Beginning in 2009, the U.S. Immigration and Customs Enforcement agency (ICE) has worked under a statutory quota that requires the agency maintain 34,000 detainees in its custody at all times, at the estimated cost of $120 per detainee per day. This so-called bed mandate was introduced into the Homeland Security Department’s appropriation bill by former Democratic Senator of West Virginia, Robert Byrd. Although the mandate has existed for roughly four years, it has only recently gained mainstream attention. The lack of attention surrounding the bed mandate is surprising given the complexity of the problems it creates. The mandate pits the federal government’s interest in enforcing immigration laws and the interests of for-profit prison operators in steady revenue streams against the taxpayers’ interest in efficient government and the interests of the detainees and their families in fair and humane treatment. Ultimately, because of the immense revenues generated from government contracts resulting from the mandate, it appears that it is the private prison operators that come away victorious.
The most common rationale in support of the mandate is best illustrated by Republican Texas Representative John Carter who asserts that the bed mandate “is an instrument to require ICE to actually enforce the law...the [Obama] administration may want to reduce those levels by releasing dangerous illegal criminals into the streets of America, but I stand firm in my belief we must enforce the laws we have.” Representative Carter’s statement exposes at least two rationales underlying the bed mandate: first, that the it is an effective law enforcement tool; second, that the it protects communities from “dangerous illegal criminals.”
Both of the assumptions underlying the bed mandate are dubious, to say the least. First, the argument that the bed mandate is a useful mechanism to compel ICE to enforce immigration laws is undermined by the fact that the cost of the program actually diverts valuable resources from more useful methods of immigration enforcement, such as border enforcement and visa control and travel screening.. According to Enrique Acevedo, a journalist and anchor at Univision news who has followed the mandate closely, the detention mandate costs the federal government $2.8. billion a year. At a time when the federal government is struggling to find ways to reduce the national deficit by defunding various social programs, the mandate is a wasteful program enforced arbitrarily against a vulnerable group.
Secondly, instead of detaining and deporting illegal immigrants with criminal records for dangerous offenses, the bed mandate tends to affect working individuals with no criminal history. Often, these detainees are the primary or sole income providers for their families. Instead of protecting communities, the bed mandate destabilizes immigrant communities and unnecessarily burdens the lives of their children, many of whom are natural-born U.S. citizens. According to former Homeland Security Secretary Janet Napolitano, the bed mandate is artificial and arbitrary and does not accord with public safety interests. Furthermore, even if detainees are eventually allowed to remain in the United States, the amount of time they might spend in detention is not predictable. The sheer uncertainty is often enough to bring considerable chaos to families already living in precarious financial and social circumstances.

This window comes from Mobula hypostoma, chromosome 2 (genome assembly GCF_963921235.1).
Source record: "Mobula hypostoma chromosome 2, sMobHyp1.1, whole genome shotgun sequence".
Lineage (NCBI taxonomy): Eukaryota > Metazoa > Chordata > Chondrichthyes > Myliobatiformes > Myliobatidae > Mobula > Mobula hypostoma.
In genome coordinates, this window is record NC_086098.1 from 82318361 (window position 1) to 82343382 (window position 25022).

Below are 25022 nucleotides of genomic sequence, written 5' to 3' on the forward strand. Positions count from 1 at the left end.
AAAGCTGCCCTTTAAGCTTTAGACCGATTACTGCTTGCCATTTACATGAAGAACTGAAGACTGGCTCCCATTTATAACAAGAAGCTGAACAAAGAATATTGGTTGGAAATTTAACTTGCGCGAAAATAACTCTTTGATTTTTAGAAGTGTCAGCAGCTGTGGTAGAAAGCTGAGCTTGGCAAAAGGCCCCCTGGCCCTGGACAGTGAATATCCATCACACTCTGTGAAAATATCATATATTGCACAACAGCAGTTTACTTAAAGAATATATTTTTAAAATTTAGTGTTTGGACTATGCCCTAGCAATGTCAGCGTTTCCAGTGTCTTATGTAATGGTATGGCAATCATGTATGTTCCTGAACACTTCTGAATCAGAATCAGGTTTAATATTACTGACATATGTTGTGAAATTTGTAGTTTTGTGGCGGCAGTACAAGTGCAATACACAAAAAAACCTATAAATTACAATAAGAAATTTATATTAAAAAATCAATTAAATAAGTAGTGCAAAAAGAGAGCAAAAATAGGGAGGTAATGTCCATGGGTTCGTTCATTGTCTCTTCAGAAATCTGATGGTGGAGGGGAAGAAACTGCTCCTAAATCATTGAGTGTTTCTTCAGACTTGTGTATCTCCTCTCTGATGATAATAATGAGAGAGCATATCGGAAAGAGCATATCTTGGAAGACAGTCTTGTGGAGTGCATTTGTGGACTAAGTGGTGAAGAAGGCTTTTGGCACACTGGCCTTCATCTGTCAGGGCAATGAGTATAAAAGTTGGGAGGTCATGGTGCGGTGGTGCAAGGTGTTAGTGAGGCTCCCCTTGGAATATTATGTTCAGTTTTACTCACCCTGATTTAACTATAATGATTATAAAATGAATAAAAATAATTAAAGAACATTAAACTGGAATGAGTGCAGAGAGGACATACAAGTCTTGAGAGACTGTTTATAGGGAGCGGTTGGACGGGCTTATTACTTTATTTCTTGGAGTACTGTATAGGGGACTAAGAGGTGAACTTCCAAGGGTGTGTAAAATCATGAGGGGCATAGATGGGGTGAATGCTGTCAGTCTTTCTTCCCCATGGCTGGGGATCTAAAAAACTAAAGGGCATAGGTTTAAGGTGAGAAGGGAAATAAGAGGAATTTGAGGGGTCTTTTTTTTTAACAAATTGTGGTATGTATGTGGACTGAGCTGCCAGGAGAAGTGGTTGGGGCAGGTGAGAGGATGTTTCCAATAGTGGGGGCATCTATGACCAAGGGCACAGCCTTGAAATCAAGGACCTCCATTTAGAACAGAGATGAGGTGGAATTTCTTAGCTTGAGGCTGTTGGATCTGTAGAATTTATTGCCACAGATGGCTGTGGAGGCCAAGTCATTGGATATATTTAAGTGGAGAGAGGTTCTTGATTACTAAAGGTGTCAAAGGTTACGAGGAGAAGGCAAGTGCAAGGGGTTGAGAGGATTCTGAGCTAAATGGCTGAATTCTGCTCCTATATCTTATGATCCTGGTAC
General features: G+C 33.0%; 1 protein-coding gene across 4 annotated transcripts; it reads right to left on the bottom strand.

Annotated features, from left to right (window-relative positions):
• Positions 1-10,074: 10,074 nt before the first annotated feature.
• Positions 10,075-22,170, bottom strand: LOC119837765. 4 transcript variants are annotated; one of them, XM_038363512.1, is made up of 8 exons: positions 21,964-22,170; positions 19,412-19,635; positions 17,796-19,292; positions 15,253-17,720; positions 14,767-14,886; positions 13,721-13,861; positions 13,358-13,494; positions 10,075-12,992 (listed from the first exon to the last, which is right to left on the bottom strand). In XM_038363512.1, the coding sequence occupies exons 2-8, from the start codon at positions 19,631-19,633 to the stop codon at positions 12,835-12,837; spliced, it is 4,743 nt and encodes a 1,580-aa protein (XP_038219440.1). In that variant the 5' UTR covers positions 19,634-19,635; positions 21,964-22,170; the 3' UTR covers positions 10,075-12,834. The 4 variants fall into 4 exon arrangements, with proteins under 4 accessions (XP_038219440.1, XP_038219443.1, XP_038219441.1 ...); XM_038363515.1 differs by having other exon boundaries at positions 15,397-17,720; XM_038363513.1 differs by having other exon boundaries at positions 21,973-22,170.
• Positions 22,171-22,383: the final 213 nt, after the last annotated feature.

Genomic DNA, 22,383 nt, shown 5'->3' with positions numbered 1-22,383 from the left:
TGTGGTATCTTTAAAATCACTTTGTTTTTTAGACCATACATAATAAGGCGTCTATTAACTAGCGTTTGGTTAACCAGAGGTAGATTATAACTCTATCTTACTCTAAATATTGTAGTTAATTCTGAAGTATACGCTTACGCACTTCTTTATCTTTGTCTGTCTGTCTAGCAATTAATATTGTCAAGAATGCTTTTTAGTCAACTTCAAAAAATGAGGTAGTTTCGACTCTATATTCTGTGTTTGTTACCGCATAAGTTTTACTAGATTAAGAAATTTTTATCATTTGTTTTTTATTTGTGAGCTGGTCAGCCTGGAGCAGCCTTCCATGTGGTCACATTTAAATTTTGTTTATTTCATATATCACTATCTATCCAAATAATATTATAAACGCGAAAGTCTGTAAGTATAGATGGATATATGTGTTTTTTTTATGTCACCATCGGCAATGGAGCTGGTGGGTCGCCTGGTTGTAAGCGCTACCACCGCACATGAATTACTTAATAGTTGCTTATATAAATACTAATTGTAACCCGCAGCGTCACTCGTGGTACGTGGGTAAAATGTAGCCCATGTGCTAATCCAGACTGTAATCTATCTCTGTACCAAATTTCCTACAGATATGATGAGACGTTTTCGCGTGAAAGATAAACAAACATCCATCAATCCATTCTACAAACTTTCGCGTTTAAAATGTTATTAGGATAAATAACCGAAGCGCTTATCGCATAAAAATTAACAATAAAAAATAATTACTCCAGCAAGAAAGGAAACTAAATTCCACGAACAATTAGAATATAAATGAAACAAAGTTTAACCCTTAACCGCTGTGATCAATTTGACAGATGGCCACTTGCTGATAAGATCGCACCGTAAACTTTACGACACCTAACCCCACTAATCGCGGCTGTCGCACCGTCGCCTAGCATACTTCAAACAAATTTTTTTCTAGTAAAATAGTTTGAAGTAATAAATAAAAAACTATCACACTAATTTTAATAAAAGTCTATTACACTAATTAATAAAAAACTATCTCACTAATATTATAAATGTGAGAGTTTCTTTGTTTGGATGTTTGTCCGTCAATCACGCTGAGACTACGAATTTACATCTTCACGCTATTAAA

Overall, the primary beneficiaries of the bed mandate are neither the public nor the state, but the private corporations that operate the detention centers around the country. Corrections Corp. of America and Geo Group Inc. operate most of the detention centers around the country and derive substantial financial benefits from the mandate. Since the inception of the bed mandate, each has doubled in size. In fact, Correction Corp. has become so dependent on federal contracts arising from the bed mandate that it can attribute 43 percent of its total revenue to the statutory quota.
Despite the relative silence surrounding the bed mandate in the media, the mandate was challenged by Democratic Representative Ted Deutch of Florida. In June 2013, Representative Deutch proposed an amendment to the appropriations bill that removed the bed mandate. Unfortunately, the bill failed 232 to 190.
With no foreseeable legislative proposals to challenge the bed mandate, members of the legal community have a unique opportunity and obligation to challenge the bed mandate by raising awareness of its implementation not only in the communities affected by the mandate but more broadly and pursuing change through the courts. The bed mandate is one of the clearest illustrations of a general trend in immigration enforcement away from the judicial process, which might offer detainees some opportunity to be heard, to a completely arbitrary administrative removal process that turns a blind eye to the individual hardships of immigrants for the sake of expedience.
Posted by Irving E. Figueroa on Fri. January 31, 2014 4:00 PM
Captive Audience: Incarceration and the Family